Vermont Utility Installs Tesla Powerwalls For Customers

Posted by Joseph Bebon on May 10, 2016 No Comments
Categories : Products & Technology

Vermont-based utility Green Mountain Power (GMP) has begun installing the Tesla Powerwall home battery for its customers.

GMP explains that the Tesla technology can be paired with small-scale solar, such as rooftop panels, to store locally generated energy, or it can be used without solar as a battery to store power from the grid. During a storm or emergency, the battery is able to power essential parts of the home, including lights, a refrigerator and a furnace, for several hours. Customers can also leverage time-of-use rates to charge and discharge the battery at times that will save them money.

GMP adds it is partnering with customers to maximize the Powerwall’s full potential for both parties, as they will use the batteries during peak energy times – e.g., hot summer days – to directly lower costs for customers by reducing transmission and capacity costs.

“The Tesla Powerwall is a game changer in terms of power storage and a big step forward for customers and for GMP as we transform the way we generate and use energy,” states GMP President and CEO Mary Powell. “This is all about delivering on what our customers need to move away from the antiquated, bulk power system to one that is cleaner and more reliable, where we generate power closer to where it’s used.”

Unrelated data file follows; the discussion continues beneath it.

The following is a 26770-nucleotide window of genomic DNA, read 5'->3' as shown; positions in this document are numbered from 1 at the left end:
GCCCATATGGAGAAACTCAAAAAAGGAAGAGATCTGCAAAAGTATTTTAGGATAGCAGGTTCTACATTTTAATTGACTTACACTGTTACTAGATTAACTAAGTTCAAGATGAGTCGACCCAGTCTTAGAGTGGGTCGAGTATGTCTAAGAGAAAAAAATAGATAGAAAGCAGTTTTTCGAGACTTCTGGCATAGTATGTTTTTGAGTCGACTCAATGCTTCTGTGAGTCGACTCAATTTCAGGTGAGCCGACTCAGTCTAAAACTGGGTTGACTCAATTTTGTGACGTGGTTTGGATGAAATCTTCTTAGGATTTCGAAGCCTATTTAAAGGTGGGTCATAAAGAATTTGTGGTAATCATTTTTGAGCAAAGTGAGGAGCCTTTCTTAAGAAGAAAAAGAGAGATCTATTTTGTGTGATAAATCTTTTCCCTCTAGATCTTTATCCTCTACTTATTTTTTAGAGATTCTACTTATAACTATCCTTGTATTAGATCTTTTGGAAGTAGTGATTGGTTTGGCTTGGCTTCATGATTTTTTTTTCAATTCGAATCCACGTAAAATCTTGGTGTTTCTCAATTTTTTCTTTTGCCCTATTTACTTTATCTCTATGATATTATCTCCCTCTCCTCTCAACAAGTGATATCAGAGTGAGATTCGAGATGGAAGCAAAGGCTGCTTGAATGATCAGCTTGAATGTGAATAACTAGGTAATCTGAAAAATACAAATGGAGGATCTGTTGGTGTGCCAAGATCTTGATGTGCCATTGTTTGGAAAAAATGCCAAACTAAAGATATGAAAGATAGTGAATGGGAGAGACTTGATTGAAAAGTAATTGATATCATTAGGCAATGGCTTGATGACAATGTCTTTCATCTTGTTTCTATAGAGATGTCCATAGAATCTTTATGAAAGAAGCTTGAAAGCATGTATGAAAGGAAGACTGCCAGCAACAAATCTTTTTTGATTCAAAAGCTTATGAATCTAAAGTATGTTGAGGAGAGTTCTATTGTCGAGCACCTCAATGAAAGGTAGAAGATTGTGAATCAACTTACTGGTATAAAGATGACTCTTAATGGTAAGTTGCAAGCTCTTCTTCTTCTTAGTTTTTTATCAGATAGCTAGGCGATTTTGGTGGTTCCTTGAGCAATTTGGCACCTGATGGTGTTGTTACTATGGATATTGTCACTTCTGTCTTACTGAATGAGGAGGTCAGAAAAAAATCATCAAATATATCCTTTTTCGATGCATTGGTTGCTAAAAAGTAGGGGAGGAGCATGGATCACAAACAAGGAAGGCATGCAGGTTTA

GMP made its first Powerwall installation at the home of utility customer Troy Turner.

“This is a great investment for our family to increase reliability and lessen the impact of outages,” says Turner. “We really believe this is the future of energy and are very excited to be a small part of the revolution.”

GMP explains customers can lease a Powerwall for about $37.50 a month with no upfront cost. They can also choose to partner with GMP to purchase the Powerwall and, with shared access, will receive a monthly bill credit of $31.76. Both options represent the value of leveraging the battery to help lower peak energy costs, according to the utility.

“GMP is turning the old utility model on its head and offering products and services to help Vermonters use more locally produced energy so that one day we’ll rely on the grid as a backup system,” concludes Powell.

GMP has 500 Powerwall home batteries available at this time and expects to get more to meet customer demand.

Photo courtesy of GMP: Turner and Powell stand next to the utility’s first home installation of the Tesla Powerwall.

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